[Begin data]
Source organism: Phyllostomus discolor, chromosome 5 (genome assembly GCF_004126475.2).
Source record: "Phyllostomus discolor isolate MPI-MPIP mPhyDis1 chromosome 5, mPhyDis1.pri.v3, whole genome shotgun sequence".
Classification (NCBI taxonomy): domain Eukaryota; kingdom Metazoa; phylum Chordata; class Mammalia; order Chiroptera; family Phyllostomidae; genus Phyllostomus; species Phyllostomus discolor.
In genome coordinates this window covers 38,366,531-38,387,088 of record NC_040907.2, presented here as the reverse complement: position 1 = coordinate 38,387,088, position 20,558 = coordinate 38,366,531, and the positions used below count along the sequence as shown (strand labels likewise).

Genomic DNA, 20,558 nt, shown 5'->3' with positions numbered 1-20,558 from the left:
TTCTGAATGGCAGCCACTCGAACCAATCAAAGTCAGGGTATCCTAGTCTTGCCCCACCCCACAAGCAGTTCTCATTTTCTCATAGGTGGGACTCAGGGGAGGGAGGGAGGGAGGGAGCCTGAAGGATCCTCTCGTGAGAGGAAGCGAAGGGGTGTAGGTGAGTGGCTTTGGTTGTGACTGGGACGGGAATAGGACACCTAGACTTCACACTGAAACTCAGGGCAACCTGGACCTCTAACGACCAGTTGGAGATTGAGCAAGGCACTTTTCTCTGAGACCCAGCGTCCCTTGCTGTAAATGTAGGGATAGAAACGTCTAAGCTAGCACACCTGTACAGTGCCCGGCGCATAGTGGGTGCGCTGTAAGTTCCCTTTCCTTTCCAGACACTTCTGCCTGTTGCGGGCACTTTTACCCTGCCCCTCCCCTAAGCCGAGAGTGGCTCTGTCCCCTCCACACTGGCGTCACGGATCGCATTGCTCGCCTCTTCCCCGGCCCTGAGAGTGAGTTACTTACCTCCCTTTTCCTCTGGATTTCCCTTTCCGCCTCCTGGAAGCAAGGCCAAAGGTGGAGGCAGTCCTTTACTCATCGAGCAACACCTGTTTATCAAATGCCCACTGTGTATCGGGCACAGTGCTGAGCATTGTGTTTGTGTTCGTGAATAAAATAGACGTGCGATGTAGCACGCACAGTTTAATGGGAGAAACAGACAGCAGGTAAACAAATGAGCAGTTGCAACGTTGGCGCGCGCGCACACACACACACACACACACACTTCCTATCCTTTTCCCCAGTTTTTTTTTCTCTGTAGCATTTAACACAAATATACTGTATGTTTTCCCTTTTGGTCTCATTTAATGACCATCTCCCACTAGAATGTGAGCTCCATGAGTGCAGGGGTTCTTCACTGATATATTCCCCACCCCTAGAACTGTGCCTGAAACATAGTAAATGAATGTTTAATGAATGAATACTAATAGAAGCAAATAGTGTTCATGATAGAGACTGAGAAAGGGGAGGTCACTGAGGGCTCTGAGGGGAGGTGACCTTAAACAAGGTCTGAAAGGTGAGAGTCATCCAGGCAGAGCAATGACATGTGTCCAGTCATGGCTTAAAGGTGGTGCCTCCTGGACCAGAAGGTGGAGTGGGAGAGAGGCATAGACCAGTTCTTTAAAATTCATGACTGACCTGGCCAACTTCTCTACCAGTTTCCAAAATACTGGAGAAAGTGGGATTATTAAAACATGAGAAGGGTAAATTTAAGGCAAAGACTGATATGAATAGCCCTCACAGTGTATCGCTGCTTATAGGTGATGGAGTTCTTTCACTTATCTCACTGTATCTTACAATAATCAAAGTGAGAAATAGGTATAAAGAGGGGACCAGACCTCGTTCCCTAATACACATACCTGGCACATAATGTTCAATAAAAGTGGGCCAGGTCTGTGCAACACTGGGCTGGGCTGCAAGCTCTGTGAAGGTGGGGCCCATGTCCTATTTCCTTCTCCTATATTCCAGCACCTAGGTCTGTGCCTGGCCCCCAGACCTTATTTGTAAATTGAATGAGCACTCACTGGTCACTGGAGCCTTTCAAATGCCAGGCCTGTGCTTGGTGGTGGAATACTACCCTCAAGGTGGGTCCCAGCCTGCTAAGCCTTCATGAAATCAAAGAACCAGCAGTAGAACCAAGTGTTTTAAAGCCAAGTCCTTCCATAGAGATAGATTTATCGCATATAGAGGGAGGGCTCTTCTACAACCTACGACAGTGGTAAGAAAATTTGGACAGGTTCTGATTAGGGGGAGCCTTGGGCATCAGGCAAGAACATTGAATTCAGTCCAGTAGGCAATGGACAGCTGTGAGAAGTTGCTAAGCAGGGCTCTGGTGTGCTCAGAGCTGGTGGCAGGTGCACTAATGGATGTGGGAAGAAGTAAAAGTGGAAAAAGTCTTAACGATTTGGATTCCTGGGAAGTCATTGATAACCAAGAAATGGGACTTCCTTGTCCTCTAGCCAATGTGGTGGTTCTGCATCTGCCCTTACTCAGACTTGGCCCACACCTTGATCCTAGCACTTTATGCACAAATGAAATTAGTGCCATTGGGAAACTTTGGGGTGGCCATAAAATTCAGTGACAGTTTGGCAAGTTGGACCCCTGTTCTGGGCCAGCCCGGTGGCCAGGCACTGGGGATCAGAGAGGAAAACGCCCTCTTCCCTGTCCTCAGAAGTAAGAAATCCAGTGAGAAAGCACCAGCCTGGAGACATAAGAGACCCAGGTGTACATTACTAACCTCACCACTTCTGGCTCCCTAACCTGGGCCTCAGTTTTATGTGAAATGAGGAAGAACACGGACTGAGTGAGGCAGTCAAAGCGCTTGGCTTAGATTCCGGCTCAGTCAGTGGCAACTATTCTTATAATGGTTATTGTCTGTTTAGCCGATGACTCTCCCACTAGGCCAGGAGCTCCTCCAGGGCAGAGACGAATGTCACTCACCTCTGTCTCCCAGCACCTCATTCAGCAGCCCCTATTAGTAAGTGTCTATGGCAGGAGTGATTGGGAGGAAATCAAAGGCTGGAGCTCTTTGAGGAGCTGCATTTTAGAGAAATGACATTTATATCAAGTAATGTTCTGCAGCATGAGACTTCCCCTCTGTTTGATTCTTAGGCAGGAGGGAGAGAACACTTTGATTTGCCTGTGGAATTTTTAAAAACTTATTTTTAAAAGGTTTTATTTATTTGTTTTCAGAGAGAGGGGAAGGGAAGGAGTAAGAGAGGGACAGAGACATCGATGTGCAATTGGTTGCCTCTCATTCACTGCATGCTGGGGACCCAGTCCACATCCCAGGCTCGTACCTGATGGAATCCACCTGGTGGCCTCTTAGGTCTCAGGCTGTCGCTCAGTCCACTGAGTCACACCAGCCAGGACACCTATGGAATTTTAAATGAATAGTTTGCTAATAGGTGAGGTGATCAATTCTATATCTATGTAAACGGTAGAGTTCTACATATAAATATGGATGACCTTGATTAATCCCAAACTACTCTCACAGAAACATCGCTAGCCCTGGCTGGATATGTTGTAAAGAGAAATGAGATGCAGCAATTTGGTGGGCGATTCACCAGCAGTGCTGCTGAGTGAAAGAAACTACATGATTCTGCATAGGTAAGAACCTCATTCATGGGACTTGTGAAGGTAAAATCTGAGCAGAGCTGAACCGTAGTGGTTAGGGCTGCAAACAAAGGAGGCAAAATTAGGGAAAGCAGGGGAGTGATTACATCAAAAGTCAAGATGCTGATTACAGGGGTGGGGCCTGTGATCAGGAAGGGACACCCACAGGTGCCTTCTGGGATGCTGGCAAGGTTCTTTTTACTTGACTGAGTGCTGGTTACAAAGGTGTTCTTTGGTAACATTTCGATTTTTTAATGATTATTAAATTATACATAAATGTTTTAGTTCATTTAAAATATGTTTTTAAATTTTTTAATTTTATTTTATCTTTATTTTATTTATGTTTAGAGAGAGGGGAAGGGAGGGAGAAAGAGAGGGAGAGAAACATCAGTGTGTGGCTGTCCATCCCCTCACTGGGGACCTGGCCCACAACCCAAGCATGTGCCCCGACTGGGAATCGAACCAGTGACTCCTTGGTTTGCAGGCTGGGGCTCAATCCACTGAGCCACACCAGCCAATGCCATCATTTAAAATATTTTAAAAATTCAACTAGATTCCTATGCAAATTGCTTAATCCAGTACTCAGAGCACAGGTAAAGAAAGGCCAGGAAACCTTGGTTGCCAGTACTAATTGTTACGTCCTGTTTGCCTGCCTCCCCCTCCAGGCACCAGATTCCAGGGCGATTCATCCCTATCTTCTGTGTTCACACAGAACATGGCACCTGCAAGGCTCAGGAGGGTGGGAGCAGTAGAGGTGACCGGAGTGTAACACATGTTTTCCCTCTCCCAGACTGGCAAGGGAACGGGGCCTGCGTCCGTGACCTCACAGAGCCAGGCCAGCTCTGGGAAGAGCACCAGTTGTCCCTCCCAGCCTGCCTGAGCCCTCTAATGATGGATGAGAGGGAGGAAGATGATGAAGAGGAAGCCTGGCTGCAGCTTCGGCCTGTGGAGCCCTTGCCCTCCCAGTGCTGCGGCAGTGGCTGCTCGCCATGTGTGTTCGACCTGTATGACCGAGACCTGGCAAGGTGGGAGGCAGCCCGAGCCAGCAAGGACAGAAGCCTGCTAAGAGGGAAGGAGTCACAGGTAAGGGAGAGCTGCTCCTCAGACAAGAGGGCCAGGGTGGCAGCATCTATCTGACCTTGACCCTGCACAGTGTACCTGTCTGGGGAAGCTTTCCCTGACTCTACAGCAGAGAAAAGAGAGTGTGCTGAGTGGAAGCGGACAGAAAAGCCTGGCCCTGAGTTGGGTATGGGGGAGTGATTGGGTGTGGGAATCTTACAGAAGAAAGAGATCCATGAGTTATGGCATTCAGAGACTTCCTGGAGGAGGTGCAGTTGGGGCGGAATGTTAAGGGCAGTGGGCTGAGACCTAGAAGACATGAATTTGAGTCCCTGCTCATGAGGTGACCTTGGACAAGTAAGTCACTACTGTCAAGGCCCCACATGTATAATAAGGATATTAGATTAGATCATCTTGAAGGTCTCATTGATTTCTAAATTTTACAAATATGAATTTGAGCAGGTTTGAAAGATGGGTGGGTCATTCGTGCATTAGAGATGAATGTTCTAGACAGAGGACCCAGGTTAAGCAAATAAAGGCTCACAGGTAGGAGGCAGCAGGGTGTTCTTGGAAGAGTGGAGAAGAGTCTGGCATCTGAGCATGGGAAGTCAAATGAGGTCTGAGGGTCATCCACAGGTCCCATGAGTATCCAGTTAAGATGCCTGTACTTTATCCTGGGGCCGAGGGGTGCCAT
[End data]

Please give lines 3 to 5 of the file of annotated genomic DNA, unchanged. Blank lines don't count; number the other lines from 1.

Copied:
Classification (NCBI taxonomy): domain Eukaryota; kingdom Metazoa; phylum Chordata; class Mammalia; order Chiroptera; family Phyllostomidae; genus Phyllostomus; species Phyllostomus discolor.
In genome coordinates this window covers 38,366,531-38,387,088 of record NC_040907.2, presented here as the reverse complement: position 1 = coordinate 38,387,088, position 20,558 = coordinate 38,366,531, and the positions used below count along the sequence as shown (strand labels likewise).

Genomic DNA, 20,558 nt, shown 5'->3' with positions numbered 1-20,558 from the left: